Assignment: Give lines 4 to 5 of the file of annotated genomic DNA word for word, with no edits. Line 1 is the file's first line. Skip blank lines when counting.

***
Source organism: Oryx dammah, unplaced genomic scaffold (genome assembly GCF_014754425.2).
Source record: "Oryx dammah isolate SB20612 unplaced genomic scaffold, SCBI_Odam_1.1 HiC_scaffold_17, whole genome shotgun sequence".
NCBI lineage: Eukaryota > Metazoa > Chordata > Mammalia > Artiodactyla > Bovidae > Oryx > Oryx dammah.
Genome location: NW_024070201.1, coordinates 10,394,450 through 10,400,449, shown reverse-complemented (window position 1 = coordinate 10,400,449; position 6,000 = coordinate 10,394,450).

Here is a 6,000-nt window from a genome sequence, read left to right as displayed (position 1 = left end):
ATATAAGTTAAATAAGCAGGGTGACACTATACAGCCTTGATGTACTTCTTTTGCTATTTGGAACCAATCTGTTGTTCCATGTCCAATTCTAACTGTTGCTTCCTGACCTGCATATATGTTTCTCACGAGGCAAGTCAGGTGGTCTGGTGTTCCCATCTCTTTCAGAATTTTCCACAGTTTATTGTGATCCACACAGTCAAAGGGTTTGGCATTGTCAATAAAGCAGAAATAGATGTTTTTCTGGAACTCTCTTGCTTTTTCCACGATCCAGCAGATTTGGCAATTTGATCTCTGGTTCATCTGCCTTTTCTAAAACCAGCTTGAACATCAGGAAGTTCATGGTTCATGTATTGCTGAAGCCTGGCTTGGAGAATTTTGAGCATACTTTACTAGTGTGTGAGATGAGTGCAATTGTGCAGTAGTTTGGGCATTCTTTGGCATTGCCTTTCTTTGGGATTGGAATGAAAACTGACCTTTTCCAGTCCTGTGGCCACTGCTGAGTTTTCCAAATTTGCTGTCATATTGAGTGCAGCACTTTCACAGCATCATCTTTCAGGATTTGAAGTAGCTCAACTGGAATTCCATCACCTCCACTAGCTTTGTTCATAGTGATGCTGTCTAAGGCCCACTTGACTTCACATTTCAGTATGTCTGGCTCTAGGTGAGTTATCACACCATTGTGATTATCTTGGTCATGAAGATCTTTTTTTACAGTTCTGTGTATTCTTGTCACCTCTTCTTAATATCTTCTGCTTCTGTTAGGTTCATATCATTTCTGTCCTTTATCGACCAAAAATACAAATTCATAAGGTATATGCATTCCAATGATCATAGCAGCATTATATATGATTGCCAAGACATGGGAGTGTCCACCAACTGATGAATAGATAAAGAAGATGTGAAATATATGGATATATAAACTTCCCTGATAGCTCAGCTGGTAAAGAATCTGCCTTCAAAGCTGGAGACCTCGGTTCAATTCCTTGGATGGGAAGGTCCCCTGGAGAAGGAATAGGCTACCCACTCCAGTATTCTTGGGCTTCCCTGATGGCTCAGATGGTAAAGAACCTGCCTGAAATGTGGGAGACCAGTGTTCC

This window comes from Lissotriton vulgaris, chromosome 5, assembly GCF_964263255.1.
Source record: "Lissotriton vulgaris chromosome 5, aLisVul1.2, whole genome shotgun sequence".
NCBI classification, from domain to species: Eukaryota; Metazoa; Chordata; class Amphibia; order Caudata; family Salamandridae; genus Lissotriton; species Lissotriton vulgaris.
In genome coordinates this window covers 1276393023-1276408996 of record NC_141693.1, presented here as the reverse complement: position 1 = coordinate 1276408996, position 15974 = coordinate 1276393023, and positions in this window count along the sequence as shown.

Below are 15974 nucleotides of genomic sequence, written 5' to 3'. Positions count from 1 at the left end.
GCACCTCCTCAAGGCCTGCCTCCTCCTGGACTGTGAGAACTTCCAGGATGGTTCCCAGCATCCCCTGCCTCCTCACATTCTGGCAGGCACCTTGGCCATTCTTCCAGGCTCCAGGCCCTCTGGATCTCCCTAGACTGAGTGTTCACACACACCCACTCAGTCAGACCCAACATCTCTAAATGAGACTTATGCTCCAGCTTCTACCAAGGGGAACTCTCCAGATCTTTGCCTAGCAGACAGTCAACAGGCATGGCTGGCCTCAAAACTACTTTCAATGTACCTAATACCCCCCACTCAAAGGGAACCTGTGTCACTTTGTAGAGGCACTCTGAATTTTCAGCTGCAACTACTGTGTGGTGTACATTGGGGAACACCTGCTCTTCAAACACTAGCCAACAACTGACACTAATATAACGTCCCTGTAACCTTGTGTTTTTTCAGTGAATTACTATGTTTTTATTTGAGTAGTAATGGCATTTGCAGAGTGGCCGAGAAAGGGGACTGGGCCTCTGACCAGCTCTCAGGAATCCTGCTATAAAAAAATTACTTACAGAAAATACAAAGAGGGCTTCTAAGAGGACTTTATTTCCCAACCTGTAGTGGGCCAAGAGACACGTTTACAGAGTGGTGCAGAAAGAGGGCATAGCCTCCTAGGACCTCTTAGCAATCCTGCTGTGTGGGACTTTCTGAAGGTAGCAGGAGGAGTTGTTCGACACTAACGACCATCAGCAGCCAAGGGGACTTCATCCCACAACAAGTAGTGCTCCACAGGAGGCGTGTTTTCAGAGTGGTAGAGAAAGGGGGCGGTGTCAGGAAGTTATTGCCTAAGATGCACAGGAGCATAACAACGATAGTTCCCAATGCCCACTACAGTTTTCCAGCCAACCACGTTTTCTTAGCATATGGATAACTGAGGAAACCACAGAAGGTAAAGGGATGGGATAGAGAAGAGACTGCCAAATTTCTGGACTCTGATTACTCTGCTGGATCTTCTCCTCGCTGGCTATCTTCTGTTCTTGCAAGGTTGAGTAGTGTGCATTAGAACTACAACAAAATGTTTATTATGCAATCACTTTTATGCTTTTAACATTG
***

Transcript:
Genome location: NW_024070201.1, coordinates 10,394,450 through 10,400,449, shown reverse-complemented (window position 1 = coordinate 10,400,449; position 6,000 = coordinate 10,394,450).

Here is a 6,000-nt window from a genome sequence, read left to right as displayed (position 1 = left end):